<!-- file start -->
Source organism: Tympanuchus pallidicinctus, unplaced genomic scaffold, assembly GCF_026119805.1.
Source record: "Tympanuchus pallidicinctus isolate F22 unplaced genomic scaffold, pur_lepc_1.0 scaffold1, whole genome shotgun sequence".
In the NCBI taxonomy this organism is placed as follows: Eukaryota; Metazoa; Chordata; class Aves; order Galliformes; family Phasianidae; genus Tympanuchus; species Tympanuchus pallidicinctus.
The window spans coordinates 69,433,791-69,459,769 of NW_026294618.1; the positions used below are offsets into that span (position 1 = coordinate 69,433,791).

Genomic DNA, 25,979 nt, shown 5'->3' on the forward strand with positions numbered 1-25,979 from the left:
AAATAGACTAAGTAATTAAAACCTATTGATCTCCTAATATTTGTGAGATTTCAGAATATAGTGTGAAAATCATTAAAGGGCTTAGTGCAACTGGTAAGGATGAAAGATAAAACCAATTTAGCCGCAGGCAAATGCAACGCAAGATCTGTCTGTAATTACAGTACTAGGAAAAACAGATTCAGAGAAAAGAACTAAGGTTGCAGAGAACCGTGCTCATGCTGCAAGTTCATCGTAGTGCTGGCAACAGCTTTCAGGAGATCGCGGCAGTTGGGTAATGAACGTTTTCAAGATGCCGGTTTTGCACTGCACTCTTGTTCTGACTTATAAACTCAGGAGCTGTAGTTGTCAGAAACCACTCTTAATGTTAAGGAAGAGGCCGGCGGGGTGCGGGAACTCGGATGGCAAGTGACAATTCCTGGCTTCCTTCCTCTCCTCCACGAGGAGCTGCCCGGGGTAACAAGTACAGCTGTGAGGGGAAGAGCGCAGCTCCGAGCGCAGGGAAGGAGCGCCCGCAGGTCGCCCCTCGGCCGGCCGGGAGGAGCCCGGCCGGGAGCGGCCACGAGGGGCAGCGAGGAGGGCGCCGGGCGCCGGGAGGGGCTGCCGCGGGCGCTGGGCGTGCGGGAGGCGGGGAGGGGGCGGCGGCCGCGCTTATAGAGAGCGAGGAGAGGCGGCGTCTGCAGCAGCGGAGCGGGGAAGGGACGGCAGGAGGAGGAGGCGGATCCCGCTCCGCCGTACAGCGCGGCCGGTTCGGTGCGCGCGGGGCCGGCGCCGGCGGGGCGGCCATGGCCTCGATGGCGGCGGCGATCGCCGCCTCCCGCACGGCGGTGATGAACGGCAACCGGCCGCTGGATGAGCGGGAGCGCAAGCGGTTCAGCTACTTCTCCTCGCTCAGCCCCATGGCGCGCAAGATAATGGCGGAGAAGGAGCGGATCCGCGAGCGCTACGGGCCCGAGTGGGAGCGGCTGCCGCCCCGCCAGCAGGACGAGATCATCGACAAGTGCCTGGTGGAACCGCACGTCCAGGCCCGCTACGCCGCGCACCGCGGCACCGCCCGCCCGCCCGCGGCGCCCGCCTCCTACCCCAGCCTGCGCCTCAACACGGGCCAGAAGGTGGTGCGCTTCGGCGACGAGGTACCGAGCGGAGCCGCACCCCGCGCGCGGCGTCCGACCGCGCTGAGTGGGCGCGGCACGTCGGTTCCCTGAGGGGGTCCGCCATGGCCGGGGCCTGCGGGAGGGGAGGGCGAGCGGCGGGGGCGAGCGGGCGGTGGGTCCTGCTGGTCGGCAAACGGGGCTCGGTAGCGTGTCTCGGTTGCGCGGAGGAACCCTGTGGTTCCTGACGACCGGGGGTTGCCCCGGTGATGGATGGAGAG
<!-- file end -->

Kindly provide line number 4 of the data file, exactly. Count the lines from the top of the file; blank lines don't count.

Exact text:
The window spans coordinates 69,433,791-69,459,769 of NW_026294618.1; the positions used below are offsets into that span (position 1 = coordinate 69,433,791).